I have the cheapo Brother 1034D which works fine for my purposes. I got it about a year ago and was out of commission having a baby for a few months, so I’ve probably only really used it about six months. As a result, I don’t have a lot of thread choices for it. I thought when I got it that I’d be happy finishing my seams with white or black thread only, but as it turns out my aesthetic eye is choosier than I’d thought. On my most recent projects I’ve been using the old standby of zigzagging my seams (with a matching thread color). The serger gets used a lot on baby projects, though – I have used it to make baby blankets, washcloths and most recently dolly diapers for my niece and diapers. I think once I amass more colors of thread in the quantity necessary for serging, I’ll use it more.4 years agowith love Heidi @with love Heidi
I only overlock my seams in either black or white. I only use a matching or contrasting thread when doing a rolled hem. I suspect this may be because when I learnt to use an overlocker growing up Mum only had white and black. 🙂
I also use mine for gathering, especially as I have a foot that allows me to gather and and sew at the same time. I love making and wearing tiered circle skirts and they make easy popular gifts. it iss also great for making pettiskirts. The foot was about $35 and well worth it for the amount of gathering I do.
I expect to use it alot over the next few months as my machine is not going great and If I can do as much as possible on my overlocker then I can save up for a bit longer before buying a new sewing machine.
I also use it to make all my knit garments when possible.4 years agoMaggie @Maggie
I just got my serger about a month ago. I have the Brother 1034 too. I’ve mostly been using it for knits. I find if I change the needle thread colors the seams look good. I don’t change the looper colors since those only show on the inside.4 years agowendy @wendyls
I really like the rolled hem feature. It’s a nice option for more airy, lightweight tops. I absolutely love that it’s so easy to make things like lounge pants and leggins with a serger. I don’t think that I would bother with those things unless I had one, and in realty it’s what my daughter wears mostly.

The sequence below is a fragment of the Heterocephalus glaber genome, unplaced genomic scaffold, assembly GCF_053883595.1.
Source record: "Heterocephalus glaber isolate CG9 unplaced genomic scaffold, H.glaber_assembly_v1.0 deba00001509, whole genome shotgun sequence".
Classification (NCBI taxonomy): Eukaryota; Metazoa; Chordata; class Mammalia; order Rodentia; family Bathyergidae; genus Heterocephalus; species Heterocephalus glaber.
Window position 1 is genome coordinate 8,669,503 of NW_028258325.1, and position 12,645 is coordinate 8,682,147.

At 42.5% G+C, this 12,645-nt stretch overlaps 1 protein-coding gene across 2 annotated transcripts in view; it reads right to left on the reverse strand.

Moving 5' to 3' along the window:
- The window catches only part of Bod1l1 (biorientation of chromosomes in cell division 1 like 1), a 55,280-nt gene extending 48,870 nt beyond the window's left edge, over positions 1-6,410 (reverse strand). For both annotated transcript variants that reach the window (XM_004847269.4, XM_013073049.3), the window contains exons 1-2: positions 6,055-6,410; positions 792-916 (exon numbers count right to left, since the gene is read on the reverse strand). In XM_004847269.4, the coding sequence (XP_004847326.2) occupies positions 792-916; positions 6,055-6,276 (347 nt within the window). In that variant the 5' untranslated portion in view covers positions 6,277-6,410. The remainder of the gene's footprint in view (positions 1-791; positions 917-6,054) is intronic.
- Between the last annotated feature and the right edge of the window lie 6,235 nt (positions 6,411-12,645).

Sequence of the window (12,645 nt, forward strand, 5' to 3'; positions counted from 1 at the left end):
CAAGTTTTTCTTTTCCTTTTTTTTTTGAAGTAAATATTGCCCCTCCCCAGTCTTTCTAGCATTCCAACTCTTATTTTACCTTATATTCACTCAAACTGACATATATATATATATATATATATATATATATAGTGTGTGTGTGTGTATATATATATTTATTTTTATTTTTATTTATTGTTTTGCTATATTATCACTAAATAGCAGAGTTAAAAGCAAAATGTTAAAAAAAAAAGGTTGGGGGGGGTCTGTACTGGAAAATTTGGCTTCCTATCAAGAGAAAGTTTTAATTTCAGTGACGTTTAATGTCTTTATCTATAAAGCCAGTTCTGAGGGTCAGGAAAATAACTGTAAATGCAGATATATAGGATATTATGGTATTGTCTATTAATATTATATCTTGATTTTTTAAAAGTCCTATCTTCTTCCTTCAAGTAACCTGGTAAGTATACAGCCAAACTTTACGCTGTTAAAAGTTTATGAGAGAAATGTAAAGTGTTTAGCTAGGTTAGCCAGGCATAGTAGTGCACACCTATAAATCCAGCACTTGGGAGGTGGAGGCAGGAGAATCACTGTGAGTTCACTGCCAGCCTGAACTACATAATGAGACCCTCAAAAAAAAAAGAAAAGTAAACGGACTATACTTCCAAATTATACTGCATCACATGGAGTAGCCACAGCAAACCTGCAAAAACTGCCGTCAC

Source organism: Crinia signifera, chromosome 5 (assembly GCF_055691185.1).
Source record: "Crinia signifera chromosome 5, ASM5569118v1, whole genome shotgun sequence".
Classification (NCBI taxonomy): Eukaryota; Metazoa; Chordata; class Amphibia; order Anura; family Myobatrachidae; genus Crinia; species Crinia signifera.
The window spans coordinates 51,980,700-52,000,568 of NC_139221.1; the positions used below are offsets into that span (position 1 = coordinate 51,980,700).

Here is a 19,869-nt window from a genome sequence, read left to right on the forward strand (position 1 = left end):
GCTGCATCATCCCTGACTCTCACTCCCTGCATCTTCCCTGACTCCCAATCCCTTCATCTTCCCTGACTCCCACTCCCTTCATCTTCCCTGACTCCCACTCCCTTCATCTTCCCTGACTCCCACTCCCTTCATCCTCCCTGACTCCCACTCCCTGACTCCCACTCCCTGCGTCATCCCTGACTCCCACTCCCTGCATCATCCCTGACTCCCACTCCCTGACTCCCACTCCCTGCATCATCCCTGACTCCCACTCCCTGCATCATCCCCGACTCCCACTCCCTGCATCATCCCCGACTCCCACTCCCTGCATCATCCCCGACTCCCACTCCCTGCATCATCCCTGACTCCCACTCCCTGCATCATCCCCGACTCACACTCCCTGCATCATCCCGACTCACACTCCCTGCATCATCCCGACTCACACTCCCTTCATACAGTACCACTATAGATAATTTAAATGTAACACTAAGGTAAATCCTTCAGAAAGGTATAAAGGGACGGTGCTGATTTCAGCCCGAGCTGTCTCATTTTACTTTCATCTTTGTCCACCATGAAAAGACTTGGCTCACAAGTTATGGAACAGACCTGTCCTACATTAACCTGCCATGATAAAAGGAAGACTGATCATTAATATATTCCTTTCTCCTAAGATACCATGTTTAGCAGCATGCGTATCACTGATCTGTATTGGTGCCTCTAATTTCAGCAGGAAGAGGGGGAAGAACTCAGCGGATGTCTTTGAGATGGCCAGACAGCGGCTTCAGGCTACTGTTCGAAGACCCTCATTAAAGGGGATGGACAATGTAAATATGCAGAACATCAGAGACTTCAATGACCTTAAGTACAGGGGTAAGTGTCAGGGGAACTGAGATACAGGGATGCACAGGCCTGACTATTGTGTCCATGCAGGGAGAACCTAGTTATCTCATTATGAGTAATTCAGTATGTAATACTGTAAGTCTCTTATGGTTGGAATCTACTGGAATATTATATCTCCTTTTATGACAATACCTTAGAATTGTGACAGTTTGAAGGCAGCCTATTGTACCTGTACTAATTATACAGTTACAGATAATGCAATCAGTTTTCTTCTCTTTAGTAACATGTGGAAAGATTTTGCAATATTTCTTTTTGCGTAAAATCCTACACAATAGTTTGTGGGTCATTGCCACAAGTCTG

I now use my serger to finish all of my seams, unless I can use something like a french or flat felled seam. I just find it faster to set up both machines and go at it, plus I love the tidy job of finishing it does.
I kind of hoard serger cones when they go on sale and also scored a few sackfuls from a dressmaker who was closing up shop. If didn’t have such an abundance of it already, I’d probably look into that translucent serger thread that someone on the forum mentioned some time back.
I’m surprised at how well my Brother 1034 has held up. As long as I pamper it it performs very consistently. Much more than my new sewing machine which is supposed to be of better quality.4 years agoSarvi @Sarvi
Thanks for all the great tips! I’ve loaded 4 different colors of thread (blue, pink, yellow, orange) to help me learn what’s happening where as I’m starting out, but found I liked the effect so much I even used it as a hem.
One thing I haven’t figured out yet — my sewing machine has little marks labeled with the distance to the needle, so I can see how wide a seam I’m stitching. There are little lines on the serger as well, but only a few of them. How do you tell how to line up the fabric?